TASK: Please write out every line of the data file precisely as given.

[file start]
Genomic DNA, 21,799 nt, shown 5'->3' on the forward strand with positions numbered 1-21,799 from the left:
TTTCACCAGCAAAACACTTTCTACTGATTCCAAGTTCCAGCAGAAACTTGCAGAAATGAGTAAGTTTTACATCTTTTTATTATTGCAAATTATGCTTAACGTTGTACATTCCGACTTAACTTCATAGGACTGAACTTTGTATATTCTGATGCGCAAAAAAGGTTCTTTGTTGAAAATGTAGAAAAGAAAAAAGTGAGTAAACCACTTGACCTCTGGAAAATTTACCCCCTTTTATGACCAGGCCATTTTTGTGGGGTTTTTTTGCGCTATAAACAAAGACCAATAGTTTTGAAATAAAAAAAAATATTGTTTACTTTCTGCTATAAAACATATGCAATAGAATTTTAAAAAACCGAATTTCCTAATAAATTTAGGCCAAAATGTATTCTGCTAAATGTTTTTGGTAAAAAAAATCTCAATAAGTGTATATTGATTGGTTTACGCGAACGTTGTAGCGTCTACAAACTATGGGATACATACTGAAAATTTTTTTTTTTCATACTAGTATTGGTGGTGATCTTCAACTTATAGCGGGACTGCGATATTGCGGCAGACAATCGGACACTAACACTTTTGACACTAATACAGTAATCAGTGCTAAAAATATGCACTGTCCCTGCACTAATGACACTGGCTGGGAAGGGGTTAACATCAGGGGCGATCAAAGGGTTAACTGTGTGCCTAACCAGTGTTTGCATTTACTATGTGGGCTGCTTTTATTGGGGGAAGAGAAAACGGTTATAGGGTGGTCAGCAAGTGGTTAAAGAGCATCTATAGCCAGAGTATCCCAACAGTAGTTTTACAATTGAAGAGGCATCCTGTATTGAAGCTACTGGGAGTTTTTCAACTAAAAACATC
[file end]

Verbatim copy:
Genomic DNA, 21,799 nt, shown 5'->3' on the forward strand with positions numbered 1-21,799 from the left:
TTTCACCAGCAAAACACTTTCTACTGATTCCAAGTTCCAGCAGAAACTTGCAGAAATGAGTAAGTTTTACATCTTTTTATTATTGCAAATTATGCTTAACGTTGTACATTCCGACTTAACTTCATAGGACTGAACTTTGTATATTCTGATGCGCAAAAAAGGTTCTTTGTTGAAAATGTAGAAAAGAAAAAAGTGAGTAAACCACTTGACCTCTGGAAAATTTACCCCCTTTTATGACCAGGCCATTTTTGTGGGGTTTTTTTGCGCTATAAACAAAGACCAATAGTTTTGAAATAAAAAAAAATATTGTTTACTTTCTGCTATAAAACATATGCAATAGAATTTTAAAAAACCGAATTTCCTAATAAATTTAGGCCAAAATGTATTCTGCTAAATGTTTTTGGTAAAAAAAATCTCAATAAGTGTATATTGATTGGTTTACGCGAACGTTGTAGCGTCTACAAACTATGGGATACATACTGAAAATTTTTTTTTTTCATACTAGTATTGGTGGTGATCTTCAACTTATAGCGGGACTGCGATATTGCGGCAGACAATCGGACACTAACACTTTTGACACTAATACAGTAATCAGTGCTAAAAATATGCACTGTCCCTGCACTAATGACACTGGCTGGGAAGGGGTTAACATCAGGGGCGATCAAAGGGTTAACTGTGTGCCTAACCAGTGTTTGCATTTACTATGTGGGCTGCTTTTATTGGGGGAAGAGAAAACGGTTATAGGGTGGTCAGCAAGTGGTTAAAGAGCATCTATAGCCAGAGTATCCCAACAGTAGTTTTACAATTGAAGAGGCATCCTGTATTGAAGCTACTGGGAGTTTTTCAACTAAAAACATC